Mining giant BHP Billiton was described as "relative good guy" and investment bankers were "radical greenies" at a protest this morning featuring iconic musician John Butler.
The Wilderness Society organised the mid-morning concert at BHP's Lonsdale Street headquarters to protest against a controversial gas plant proposed for James Price Point, in the Kimberley region of Western Australia, near Broome.
The protest was staged in front of BHP but the society's national Kimberley campaigner, Glen Klatovsky, praised the company for its 2010 comments that cast doubt on the project's future.
Mr Klatovsky said the miner's head of petroleum, Michael Yeagher, raised doubts about whether the $53 billion industrial complex should be built at James Price Point or whether an alternative pipeline should instead be built to an existing plant.
"Up to this point BHP have been the relative good guys," Mr Klatovsky told the crowd of about 100 protesters and onlookers.
He also described as "radical greenies" investment banks JP Morgan, Citigroup and Macquarie Equities as they had cast doubt on the project's financial viability.
The James Price Point project's partners include Woodside, Shell, BHP Billiton, BP, Mitsubishi and Mitsui. The project is an offshore liquefied natural gas field backed by Western Australian Premier Colin Barnett.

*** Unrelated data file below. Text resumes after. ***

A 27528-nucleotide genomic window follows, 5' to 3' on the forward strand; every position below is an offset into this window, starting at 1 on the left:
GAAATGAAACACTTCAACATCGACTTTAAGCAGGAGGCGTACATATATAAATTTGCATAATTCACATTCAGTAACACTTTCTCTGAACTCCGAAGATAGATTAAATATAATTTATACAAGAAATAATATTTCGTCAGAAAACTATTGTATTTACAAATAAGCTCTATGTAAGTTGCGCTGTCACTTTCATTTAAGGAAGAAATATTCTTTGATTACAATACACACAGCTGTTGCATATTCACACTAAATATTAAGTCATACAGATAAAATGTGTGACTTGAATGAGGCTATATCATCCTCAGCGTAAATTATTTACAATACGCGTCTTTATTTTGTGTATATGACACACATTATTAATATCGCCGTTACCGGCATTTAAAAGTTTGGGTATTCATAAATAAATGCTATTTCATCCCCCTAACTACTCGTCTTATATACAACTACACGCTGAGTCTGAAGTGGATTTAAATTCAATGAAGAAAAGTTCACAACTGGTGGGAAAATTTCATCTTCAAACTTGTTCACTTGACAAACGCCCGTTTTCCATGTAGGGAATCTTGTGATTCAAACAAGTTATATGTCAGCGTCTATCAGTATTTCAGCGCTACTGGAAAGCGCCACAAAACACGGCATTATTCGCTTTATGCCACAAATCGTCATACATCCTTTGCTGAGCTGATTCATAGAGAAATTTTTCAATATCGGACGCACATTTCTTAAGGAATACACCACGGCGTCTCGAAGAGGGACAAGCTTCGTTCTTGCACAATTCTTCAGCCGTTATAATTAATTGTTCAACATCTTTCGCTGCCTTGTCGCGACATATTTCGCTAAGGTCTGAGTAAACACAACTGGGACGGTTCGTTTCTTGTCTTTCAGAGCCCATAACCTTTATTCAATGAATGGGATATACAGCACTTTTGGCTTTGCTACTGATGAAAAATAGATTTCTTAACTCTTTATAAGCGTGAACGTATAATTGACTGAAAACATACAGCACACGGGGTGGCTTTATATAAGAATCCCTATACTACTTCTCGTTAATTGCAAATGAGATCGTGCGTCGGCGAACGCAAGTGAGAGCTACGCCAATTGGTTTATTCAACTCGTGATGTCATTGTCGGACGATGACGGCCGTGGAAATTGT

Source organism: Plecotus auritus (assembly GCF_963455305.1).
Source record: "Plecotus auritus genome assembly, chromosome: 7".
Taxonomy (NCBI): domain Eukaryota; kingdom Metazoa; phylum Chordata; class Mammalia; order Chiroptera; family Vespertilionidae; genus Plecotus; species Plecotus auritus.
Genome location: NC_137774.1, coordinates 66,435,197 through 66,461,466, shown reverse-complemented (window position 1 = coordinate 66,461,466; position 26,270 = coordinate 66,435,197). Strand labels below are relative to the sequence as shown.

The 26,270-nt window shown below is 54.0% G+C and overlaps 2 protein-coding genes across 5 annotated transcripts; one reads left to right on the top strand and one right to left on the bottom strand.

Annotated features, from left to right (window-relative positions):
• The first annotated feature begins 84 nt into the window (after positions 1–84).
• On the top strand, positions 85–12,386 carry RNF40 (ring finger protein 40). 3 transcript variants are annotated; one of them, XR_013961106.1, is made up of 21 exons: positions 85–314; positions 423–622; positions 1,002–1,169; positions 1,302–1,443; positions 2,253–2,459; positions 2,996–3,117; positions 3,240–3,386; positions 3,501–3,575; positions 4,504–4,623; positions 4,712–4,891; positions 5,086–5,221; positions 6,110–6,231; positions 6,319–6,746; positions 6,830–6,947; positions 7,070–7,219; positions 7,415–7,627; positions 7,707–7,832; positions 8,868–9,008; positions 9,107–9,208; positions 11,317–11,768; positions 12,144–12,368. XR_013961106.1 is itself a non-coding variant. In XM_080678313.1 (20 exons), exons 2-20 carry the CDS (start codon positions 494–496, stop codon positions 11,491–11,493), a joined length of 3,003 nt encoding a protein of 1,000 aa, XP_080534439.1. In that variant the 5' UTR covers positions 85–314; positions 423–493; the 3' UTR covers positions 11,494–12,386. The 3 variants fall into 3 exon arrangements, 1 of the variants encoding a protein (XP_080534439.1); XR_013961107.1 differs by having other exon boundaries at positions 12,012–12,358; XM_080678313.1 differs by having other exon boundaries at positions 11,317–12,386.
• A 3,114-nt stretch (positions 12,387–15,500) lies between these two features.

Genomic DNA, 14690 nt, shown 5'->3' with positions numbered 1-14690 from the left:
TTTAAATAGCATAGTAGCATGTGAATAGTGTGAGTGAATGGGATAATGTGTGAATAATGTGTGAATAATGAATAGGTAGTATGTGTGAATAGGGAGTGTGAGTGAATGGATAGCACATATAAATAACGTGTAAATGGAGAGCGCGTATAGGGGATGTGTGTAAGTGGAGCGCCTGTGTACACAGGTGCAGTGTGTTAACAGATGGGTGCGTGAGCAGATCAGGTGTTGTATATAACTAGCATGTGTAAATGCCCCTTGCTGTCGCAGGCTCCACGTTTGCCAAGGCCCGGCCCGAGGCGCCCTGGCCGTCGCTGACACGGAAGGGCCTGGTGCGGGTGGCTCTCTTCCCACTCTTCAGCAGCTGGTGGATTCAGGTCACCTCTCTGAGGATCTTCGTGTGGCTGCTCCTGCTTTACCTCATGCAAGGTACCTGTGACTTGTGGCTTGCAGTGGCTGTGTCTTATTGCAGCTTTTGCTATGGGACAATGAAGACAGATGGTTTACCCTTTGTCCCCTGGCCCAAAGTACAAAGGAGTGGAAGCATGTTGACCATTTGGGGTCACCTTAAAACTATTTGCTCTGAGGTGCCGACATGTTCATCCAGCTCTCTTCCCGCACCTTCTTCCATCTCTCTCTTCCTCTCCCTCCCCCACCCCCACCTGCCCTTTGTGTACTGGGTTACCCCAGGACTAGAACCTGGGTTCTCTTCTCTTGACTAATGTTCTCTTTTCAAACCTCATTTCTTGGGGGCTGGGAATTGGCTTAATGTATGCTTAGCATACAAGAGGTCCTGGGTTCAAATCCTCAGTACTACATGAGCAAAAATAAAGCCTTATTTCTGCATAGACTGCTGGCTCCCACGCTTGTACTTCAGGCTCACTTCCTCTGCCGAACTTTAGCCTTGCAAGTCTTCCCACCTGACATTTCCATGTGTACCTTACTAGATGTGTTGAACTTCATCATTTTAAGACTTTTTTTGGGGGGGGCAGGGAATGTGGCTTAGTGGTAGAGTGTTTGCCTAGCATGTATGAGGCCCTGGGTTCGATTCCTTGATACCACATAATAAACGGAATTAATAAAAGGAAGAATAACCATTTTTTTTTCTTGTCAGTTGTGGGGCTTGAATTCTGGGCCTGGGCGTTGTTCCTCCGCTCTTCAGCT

The Wilderness Society said the site was home to the world's largest humpback whale nursery and threatened dolphins, sea turtles and dugongs. It also boasted the longest chain of dinosaur footprints in the world, it said.
Mr Butler said his interest in the region began when he met his wife, Danniele Caruana, there 14 years ago. He said he had developed a strong friendship too with local indigenous leader and custodian Joseph Roe.
He said the proposed complex would disturb ancient burial sites.
"Literally that place is a church and culturally significant to him (Mr Roe)," Mr Butler said.
"I don't have a problem with mining so long as it is socially, morally, environmentally and politically responsible, and this is not," Mr Butler said.
Mr Butler sang Kimberley, a song about the beauty of the region, which was laced with analogies to the project.
Mr Butler, Missy Higgins, Clare Bowditch and former Greens leader Bob Brown will appear at a concert at Federation Square at 6pm.
A BHP Billiton spokesman said the company would not comment on the protest nor the project.